For complete dosage information, see DOSAGE AND ADMINISTRATION.

INDICATION

DOSAGE AND ADMINISTRATION

Induction of General Anesthesia:

Healthy Adults Less Than 55 Years of Age:

40 mg every 10 seconds until induction onset (2 mg/kg to 2.5 mg/kg).

Elderly, Debilitated, or ASA-PS III or IV Patients:

20 mg every 10 seconds until induction onset (1 mg/kg to 1.5 mg/kg).

Cardiac Anesthesia:

20 mg every 10 seconds until induction onset (0.5 mg/kg to 1.5 mg/kg).

Neurosurgical Patients:

20 mg every 10 seconds until induction onset (1 mg/kg to 2 mg/kg).

Pediatric Patients — healthy, from 3 years to 16 years of age:

2.5 mg/kg to 3.5 mg/kg administered over 20 seconds to 30 seconds. (see PRECAUTIONS, Pediatric Use and CLINICAL PHARMACOLOGY, Pediatrics)

Maintenance of General Anesthesia:

Infusion

Healthy Adults Less Than 55 Years of Age:

100 mcg/kg/min to 200 mcg/kg/min (6 mg/kg/h to 12 mg/kg/h).

Elderly, Debilitated, ASA-PS III or IV Patients:

50 mcg/kg/min to 100 mcg/kg/min (3 mg/kg/h to 6 mg/kg/h).

Cardiac Anesthesia: Most patients require:

Primary Propofol Injectable Emulsion with Secondary Opioid –

100 mcg/kg/min to 150 mcg/kg/min.

Low-Dose Propofol Injectable Emulsion with Primary Opioid –

50 mcg/kg/min to 100 mcg/kg/min.

(see DOSAGE AND ADMINISTRATION, Table 4)

Neurosurgical Patients:

100 mcg/kg/min to 200 mcg/kg/min (6 mg/kg/h to 12 mg/kg/h).

Pediatric Patients — healthy, from 2 months of age to 16 years of age:

125 mcg/kg/min to 300 mcg/kg/min (7.5 mg/kg/h to 18 mg/kg/h).

Following the first half hour of maintenance, if clinical signs of light anesthesia are not present, the infusion rate should be decreased. (see PRECAUTIONS, Pediatric Use and CLINICAL PHARMACOLOGY, Pediatrics)

Maintenance of General Anesthesia:

Intermittent Bolus

Healthy Adults Less Than 55 Years of Age:

Increments of 20 mg to 50 mg as needed.

  • Initiation of MAC Sedation:

Healthy Adults Less Than 55 Years of Age:

Slow infusion or slow injection techniques are recommended to avoid apnea or hypotension. Most patients require an infusion of 100 mcg/kg/min to 150 mcg/kg/min (6 mg/kg/h to 9 mg/kg/h) for 3 minutes to 5 minutes or a slow in to 5 minutes followed immediately by a maintenance infusion.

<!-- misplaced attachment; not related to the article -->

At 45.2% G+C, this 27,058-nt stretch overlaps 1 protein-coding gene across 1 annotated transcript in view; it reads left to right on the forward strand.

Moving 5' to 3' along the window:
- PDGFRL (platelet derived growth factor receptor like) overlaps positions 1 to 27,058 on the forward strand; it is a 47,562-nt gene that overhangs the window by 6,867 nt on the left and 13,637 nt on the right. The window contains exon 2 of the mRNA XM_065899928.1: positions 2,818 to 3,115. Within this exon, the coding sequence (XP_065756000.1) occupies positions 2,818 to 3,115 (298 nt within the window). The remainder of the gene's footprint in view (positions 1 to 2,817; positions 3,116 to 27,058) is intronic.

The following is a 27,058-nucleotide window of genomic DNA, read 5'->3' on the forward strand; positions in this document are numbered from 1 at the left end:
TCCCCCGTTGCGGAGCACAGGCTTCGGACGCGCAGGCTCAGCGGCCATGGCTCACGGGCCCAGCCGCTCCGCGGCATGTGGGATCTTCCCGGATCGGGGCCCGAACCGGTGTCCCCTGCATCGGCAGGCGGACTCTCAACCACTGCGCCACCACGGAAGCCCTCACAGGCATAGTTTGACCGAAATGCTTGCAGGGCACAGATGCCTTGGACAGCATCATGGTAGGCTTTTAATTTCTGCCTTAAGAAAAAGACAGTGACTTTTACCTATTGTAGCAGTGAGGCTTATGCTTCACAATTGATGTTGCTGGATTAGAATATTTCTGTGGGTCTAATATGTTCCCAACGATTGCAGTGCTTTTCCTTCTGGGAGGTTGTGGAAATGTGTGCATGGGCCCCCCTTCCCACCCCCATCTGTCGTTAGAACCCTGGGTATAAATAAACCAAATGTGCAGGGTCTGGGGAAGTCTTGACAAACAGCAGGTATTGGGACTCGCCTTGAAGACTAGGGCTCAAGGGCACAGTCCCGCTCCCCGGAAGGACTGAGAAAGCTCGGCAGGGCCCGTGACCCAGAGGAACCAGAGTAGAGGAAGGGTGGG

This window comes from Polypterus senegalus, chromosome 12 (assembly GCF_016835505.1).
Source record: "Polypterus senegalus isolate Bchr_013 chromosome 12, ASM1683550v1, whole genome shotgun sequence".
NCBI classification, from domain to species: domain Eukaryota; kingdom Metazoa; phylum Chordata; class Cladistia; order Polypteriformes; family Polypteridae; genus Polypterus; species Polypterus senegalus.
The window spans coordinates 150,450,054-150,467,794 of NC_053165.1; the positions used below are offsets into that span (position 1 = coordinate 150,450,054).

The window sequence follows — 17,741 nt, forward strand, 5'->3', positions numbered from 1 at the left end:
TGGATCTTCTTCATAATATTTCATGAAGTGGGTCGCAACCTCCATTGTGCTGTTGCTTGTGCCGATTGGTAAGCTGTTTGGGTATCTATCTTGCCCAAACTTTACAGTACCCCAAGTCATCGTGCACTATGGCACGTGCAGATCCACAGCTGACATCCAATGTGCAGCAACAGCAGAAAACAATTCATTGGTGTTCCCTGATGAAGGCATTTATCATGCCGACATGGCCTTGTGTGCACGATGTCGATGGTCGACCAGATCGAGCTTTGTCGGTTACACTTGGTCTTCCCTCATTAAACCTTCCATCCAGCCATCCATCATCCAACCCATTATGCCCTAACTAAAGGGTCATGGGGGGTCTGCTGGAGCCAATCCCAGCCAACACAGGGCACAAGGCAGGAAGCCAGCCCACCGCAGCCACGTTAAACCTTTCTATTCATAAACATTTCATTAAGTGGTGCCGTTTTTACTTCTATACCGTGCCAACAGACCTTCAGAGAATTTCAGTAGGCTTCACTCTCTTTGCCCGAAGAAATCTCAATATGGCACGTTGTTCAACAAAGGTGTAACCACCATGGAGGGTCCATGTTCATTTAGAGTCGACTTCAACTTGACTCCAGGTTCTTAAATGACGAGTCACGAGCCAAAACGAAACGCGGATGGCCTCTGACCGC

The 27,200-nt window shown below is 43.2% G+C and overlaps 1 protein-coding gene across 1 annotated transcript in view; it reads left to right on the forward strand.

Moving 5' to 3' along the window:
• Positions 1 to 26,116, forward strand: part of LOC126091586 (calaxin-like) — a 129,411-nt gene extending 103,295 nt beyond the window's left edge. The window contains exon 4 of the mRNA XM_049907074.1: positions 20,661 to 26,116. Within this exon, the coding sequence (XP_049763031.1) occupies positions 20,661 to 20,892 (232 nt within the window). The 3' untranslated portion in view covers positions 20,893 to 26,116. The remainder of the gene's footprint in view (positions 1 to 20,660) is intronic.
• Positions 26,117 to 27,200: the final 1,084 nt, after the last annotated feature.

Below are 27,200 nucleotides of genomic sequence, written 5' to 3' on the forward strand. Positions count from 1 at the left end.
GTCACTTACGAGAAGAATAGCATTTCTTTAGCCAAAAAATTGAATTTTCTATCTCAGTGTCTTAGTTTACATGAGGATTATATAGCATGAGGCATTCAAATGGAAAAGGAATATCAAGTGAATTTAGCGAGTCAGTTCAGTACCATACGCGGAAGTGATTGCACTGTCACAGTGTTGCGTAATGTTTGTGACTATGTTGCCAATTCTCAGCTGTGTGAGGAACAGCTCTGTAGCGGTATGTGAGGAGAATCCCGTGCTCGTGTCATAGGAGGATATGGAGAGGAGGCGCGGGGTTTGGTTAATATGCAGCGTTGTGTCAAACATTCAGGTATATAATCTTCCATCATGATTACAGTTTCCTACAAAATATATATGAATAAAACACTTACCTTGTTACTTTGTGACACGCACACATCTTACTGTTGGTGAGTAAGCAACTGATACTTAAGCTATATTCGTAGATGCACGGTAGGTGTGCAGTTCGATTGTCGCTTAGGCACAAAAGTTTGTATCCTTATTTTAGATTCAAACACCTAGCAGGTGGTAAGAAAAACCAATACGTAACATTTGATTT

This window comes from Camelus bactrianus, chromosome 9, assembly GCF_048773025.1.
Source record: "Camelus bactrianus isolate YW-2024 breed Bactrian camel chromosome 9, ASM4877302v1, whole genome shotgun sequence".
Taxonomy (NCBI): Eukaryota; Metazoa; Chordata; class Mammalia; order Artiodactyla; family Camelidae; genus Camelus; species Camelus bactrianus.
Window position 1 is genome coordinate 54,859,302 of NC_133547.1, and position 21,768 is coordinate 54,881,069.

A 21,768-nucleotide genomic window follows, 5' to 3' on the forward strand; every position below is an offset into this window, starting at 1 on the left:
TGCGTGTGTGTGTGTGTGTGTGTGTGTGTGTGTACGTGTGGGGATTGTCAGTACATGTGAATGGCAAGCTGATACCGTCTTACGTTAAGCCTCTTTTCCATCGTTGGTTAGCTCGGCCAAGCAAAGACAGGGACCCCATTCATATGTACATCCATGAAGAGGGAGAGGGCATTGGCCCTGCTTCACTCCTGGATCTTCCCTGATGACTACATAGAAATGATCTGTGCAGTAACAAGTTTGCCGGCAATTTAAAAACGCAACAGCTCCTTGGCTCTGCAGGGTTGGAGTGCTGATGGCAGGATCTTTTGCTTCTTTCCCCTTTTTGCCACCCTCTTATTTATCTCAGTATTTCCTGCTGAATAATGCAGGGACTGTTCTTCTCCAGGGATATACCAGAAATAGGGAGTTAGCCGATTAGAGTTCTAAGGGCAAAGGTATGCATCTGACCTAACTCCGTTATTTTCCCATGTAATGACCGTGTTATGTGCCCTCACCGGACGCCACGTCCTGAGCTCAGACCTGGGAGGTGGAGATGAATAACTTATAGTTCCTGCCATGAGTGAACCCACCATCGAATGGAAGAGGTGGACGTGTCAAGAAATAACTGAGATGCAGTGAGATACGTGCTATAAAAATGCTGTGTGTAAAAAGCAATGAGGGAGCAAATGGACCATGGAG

Elderly, Debilitated, Neurosurgical, or ASA-PS III or IV Patients:

Most patients require dosages similar to healthy adults.

Rapid boluses are to be avoided (see WARNINGS).

Maintenance of MAC Sedation:

Healthy Adults Less Than 55 Years of Age:

A variable rate infusion technique is preferable over an intermittent bolus technique. Most patients require an infusion of 25 mcg/kg/min to 75 mcg/kg/min (1.5 mg/kg/h to 4.5 mg/kg/h) or incremental bolus doses of 10 mg

In Elderly, Debilitated, Neurosurgical, or ASA-PS III or IV Patients:

Most patients require 80% of the usual adult dose. A rapid (single or

repeated) bolus dose should not be used (see WARNINGS).

Initiation and Maintenance of ICU Sedation in Intubated, Mechanically Ventilated

Adult Patients — Because of the residual effects of previous anesthetic or sedative agents, in most patients the initial infusion should be 5 mcg/kg/min (0.3 mg/kg/h) for at least 5 minutes. Subsequent increments of 5 mcg/kg/min to 10 mcg/kg/min (0.3 mg/kg/k to 0.6 mg/kg/h) over 5 minutes to 10 minutes may be until desired clinical effect is achieved. Maintenance rates of 5 mcg/kg/min to 50 mcg/kg/min (0.3 mg/kg/h to 3 mg/kg/h) or higher may be required. Administration should not exceed 4 mg/kg/hour unless the benefits outweigh the risks (see WARNINGS).

Evaluation of clinical effect and assessment of CNS function should be

carried out daily throughout maintenance to determine the minimum

dose of Propofol Injectable Emulsion required for sedation.

The tubing and any unused Propofol Injectable Emulsion drug product

should be discarded after 12 hours because Propofol Injectable Emulsion

contains no preservatives and is capable of supporting growth

of microorganisms (see WARNINGS and DOSAGE AND ADMINISTRATION).

Administration with Lidocaine

If lidocaine is to be administered to minimize pain on injection of Propofol Injectable Emulsion, it is recommended that it be administered prior to Propofol Injectable Emulsion administration or that it be added to Propofol Injectable Emulsion immediately before administration and in quantities not exceeding 20 mg lidocaine/200 mg propofol.

Compatibility and Stability

Propofol Injectable Emulsion should not be mixed with other therapeutic agents prior to administration.

Dilution Prior to Administration

Propofol Injectable Emulsion is provided as a ready-to-use formulation. However, should dilution be necessary, it should only be diluted with 5% Dextrose Injection, USP, and it should not be diluted to a concentration less than 2 mg/mL because it is an emulsion. In diluted form it has been shown to be more stable when in contact with glass than with plastic (95% potency after 2 hours of running infusion in plastic).

Administration with Other Fluids

Compatibility of Propofol Injectable Emulsion with the coadministration of blood/serum/plasma has not been established (see WARNINGS). When administered using a y-type infusion set, Propofol Injectable Emulsion has been shown to be compatible with the following intravenous fluids.

– 5% Dextrose Injection, USP

– Lactated Ringers Injection, USP

– Lactated Ringers and 5% Dextrose Injection

– 5% Dextrose and 0.45% Sodium Chloride Injection, USP

– 5% Dextrose and 0.2% Sodium Chloride Injection, USP